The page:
Entrepreneur Sir Tom Hunter said three years ago that his ambition was to give £1bn to good causes over his lifetime. He had all the usual accessories (ie, Bill Clinton) and was inspired by Carnegie's line about "a man who dies rich dies disgraced".
Unkind souls reckon he's found another way to satisfy the great philanthropist. Credit crunch losses prevented Sir Tom from donating to new causes in 2009 – but he did give £5.9m to existing projects in the year to March. I change tack and ask if he's still matey with Peter Cummings, the former HBOS financier. "Peter has been a friend of Tom's for years and they stay in touch," says a spokesman. So they see each other regularly? "They had a commercial relationship, so they don't really see much of each other in general for obvious reasons as he's no longer with the bank."
A bit of friction in the Hambro banking empire
It's a spat that private bankers are billing as Hambro vs Hambro, as relations become strained between two offshoots of Jocelyn Hambro's financial dynasty.
The current hostilities date back to 2000, when JO Hambro Capital Management sold its private client business, JO Hambro Investment Management, to Credit Suisse. The firms were then run by two of Jocelyn's sons: JOHCM by James and JOHIM by Richard. Limited overlap meant that everything ran pretty smoothly. Till now.
Last spring, Richard died of cancer. Soon after, Andrew Steel, his chief executive at JOHIM, left the company for "personal reasons" – only to emerge five weeks later at James's JOHCM – which then announced plans to launch a competing business, James Hambro & Partners.
Steel has since poached, Lord Balniel and William van Straubenzee, both former senior figures at JOHIM.
One private banker sneers: "I think [Steel's] 'personal reasons' are that he gets on with the Hambro family", while another wealth manager giggles: "There is a bit of friction about all this."
The Treasury: chancellors are always 'unpopular'
On his first day at the Treasury, Norman Lamont was informed by his officials that he was about to become "the most unpopular man in the country" – the former Tory chancellor told guests at a drinks party held by spread-better City Index last week. Lamont added: "In my time there, it was the only Treasury forecast that came true." Plus ça change.
Who thinks snow encouraged 'surge' in online gaming?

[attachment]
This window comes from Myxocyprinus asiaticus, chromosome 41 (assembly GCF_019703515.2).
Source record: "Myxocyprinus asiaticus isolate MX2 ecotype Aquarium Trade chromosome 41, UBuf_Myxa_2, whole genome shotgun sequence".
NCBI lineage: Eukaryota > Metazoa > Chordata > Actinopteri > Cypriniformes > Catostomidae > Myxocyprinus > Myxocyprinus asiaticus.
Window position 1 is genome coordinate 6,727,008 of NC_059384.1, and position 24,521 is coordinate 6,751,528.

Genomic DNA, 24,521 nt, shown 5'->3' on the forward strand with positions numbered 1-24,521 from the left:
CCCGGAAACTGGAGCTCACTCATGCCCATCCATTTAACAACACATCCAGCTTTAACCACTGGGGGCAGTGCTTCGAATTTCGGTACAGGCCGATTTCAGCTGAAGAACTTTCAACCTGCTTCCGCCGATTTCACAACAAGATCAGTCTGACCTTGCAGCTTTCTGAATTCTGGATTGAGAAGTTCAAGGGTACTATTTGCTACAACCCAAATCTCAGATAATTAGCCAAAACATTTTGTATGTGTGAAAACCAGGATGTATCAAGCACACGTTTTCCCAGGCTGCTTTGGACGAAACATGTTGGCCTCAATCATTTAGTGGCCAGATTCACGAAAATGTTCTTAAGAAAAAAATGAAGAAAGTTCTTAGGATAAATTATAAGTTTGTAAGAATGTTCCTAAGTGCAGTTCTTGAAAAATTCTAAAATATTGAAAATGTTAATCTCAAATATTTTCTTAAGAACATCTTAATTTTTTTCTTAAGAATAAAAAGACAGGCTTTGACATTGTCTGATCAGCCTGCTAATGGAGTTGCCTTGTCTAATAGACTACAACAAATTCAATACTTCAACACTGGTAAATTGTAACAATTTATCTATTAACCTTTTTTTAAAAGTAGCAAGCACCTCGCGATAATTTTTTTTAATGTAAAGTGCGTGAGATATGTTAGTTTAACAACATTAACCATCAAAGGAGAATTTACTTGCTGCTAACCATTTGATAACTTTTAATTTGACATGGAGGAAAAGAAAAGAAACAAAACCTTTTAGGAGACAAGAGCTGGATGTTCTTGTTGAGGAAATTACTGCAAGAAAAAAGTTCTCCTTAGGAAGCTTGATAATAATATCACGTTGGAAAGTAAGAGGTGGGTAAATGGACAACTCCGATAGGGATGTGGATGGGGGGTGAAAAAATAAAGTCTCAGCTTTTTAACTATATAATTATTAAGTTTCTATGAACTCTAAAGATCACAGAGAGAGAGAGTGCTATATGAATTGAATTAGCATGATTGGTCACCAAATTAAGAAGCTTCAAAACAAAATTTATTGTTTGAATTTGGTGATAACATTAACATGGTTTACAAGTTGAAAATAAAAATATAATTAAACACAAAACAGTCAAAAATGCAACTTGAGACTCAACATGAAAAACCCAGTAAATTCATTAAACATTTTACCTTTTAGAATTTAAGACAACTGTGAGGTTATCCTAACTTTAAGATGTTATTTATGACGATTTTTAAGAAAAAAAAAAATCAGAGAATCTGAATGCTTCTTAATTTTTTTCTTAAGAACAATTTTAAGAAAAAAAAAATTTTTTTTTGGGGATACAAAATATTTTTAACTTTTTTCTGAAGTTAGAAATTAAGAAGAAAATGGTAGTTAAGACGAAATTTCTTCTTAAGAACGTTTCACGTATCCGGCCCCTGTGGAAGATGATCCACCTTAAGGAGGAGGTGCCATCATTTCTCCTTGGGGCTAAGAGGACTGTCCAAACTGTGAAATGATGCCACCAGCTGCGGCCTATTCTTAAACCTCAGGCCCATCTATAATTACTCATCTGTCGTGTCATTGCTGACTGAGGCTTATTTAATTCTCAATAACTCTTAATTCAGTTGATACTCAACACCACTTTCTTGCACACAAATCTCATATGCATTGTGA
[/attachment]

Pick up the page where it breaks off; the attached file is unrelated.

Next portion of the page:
Here's Nigel Hicks, an analyst at Liberum Capital, questioning William Hill's chief executive, Ralph Topping, on Friday: Hicks: "Do you think the poor weather helped online?" Topping: "No, that's bollocks. The real world doesn't work that way. Sorry to be so diplomatic." And here's William Hill's press release on 7 January: "As Britain ground to a halt on Wednesday because of the snow, Williamhill.com reported a record-breaking surge, with tens of thousands of players online at once." What a turn-up for the books.
Goldsmith-funded Fitzdares bookie wants bigger bids
News on the proposed sale of Fitzdares, the bespoke bookie funded by Ben and Zac Goldsmith. After a couple of bid approaches last year, the firm asked its accountants, PricewaterhouseCoopers, to quietly see if there was any appetite for a deal. That race now looks run.
Founder Balthazar Fabricius says: "Following various expressions of unsolicited interest we agreed to talk to any credible party who wanted to discuss buying the business. [But] in the end, we weren't prepared to sell for an amount that we believe we can make over the next 18 months."
He will not say who the interested parties were, but industry gossips reckon the serious suitors included Betfair and Paddy Power.
Four-minute miler Sir Roger Bannister's son does a runner
Four weeks ago, with all the turmoil in HSBC's insurance arm, I speculated that Clive Bannister, the division's managing director and son of the original four-minute miler, Sir Roger, might consider doing a runner. Last week, he announced that he'll be dashing off next month.